Maryland follows up the marquee win over Miami from two weeks ago with another chance for a big win in the national spotlight, facing off against Big East rivals West Virginia Saturday afternoon. Let’s run down the game, unit by unit.
Maryland Passing Offense vs. West Virginia Passing Defense – Just two days ago, this would have been a completely different story. Maryland has the twelfth-ranked passing offense in the country (albeit in a smaller sample size), while West Virginia has the 25th best passing defense in the nation. After the suspensions of Quintin McCree and Ronnie Tyler, however, the Terps are down two of their top three receivers. It remains to be seen who will replace them, but Adrian Coxson, Kerry Boykins and tight end Matt Furstenburg will be asked to pick up much of the slack.
For the Mountaineers, they graduated their two starting safeties from last season, but still return two great ends in Julian Miller and Bruce Irvin as well as cornerback Keith Tandy, who Bill Connelly of SB Nation called “ridiculously good”. Advantage: West Virginia.
Maryland Rushing Offense vs. West Virginia Rushing Defense:
The rushing situation for Maryland is the opposite of that of the passing game. While they didn’t perform as well against Miami (61st in the nation), they bring back goalline back D.J. Adams, who was suspended against the Hurricanes. Meanwhile, the Mountaineers are ranked 24th in the nation in stopping the run (keep in mind they did play against Marshall and Norfolk State to start off the season). Up the middle are Scooter Berry at nose tackle and middle linebacker Najee Goode, but West Virginia lacks depth all over the defense. With Adams and playmakers Davin Meggett and Justus Pickett, Maryland should be fine on the ground. Advantage: Maryland.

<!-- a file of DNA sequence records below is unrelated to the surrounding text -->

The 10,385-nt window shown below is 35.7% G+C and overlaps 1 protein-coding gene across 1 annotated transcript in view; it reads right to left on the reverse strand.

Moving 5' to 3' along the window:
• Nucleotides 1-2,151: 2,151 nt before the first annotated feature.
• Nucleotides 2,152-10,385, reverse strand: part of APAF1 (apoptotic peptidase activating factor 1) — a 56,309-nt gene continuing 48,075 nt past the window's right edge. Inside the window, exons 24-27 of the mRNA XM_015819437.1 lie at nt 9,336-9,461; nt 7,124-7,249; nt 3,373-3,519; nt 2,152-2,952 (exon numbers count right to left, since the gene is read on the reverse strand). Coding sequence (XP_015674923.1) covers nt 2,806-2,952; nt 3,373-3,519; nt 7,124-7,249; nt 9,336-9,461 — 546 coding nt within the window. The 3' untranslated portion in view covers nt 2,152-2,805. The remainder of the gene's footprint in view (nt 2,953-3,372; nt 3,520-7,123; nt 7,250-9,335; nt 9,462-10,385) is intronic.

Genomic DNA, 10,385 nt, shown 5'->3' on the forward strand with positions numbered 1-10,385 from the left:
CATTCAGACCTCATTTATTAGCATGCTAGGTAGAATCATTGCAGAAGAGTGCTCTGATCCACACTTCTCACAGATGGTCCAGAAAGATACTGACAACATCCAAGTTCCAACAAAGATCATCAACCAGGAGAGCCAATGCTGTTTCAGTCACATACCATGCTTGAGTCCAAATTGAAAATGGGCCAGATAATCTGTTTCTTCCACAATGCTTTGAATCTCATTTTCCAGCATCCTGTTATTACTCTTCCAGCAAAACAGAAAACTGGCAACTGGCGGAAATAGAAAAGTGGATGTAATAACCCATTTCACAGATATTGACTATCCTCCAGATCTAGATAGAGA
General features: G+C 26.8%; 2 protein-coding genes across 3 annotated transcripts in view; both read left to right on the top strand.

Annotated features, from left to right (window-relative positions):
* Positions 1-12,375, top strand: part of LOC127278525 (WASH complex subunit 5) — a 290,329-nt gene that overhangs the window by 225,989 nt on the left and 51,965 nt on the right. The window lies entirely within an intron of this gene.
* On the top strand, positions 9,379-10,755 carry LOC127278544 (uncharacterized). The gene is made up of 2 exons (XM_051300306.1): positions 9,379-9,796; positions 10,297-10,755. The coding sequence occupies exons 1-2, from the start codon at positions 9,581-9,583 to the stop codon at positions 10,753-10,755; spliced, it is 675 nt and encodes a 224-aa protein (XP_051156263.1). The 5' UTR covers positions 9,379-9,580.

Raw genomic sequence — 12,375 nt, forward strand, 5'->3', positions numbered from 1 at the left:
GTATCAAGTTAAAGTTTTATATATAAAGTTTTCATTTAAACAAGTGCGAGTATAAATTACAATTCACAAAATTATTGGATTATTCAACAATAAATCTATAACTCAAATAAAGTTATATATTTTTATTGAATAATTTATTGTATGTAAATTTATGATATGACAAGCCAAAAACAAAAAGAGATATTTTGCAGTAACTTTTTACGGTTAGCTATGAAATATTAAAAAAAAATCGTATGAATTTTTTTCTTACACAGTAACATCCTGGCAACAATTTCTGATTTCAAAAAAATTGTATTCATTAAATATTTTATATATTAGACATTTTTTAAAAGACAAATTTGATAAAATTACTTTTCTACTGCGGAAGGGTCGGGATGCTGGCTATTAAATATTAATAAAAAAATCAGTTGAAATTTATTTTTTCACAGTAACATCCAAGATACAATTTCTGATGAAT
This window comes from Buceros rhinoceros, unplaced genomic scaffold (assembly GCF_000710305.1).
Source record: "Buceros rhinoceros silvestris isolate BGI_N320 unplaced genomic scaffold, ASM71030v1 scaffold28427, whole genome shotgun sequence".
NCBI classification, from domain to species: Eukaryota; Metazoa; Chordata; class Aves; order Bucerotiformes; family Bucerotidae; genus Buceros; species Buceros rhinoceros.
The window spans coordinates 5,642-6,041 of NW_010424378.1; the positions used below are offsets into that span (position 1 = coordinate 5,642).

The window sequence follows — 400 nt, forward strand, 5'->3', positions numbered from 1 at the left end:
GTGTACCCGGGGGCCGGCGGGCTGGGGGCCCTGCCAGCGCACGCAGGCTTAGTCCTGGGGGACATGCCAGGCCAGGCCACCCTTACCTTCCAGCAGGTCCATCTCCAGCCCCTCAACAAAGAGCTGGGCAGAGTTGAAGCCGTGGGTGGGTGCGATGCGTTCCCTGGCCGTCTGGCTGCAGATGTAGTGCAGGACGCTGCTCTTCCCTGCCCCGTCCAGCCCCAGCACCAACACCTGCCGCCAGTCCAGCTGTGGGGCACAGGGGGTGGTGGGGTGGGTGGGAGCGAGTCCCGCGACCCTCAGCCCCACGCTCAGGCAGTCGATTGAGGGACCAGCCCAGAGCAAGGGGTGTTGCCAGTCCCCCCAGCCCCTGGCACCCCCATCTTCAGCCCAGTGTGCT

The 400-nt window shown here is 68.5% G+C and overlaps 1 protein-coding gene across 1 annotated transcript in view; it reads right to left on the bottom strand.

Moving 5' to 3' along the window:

West Virginia Passing Offense vs. Maryland Passing Defense:
It’s a Dana Holgorsen offense, so you know there’s going to be a lot of yards, especially through the air. The Mountaineers currently rank 15th in the nation in passing offense, while Maryland is 47th on defense.
Geno Smith has had a very good start to the year (620 yards on 46/69 passing, six touchdowns, no interceptions), and he has four different receivers with over 100 yards this year and six different receivers who have caught a touchdown pass, including the always-dynamic Tavon Austin.
Meanwhile, Maryland had trouble containing Stephen Morris against Miami, getting lucky with some big plays. Cameron Chism made two huge plays, but Dexter McDougle, Eric Franklin, and Matt Robinson all need to improve for the Terps to do well against this explosive offense. Advantage: West Virginia.
West Virginia Rushing Offense vs. Maryland Rushing Defense:
West Virginia has only run for 144 yards on 59 carries (a 2.4 average) with three touchdowns. In two games that were blowouts. Um, that’s not good, guys. Meanwhile, Maryland has one of the top interior defensive lines in the conference with Joe Vellano and A.J. Francis, and a great linebacking corps with Demetrius Hartsfield and Darin Drakeford (although the Kenny Tate experiment needs to get sorted out). Regardless, Advantage: Maryland.
So, we’ve got two for each team. Much closer than I thought. Regardless, with the recent suspensions and the high-powered offense of Dana Holgorsen, it’s hard to see Maryland coming out with this one. It’s going to be closer than many predict, but I’m thinking a 38-34 West Virginia victory. Prove me wrong, Terps.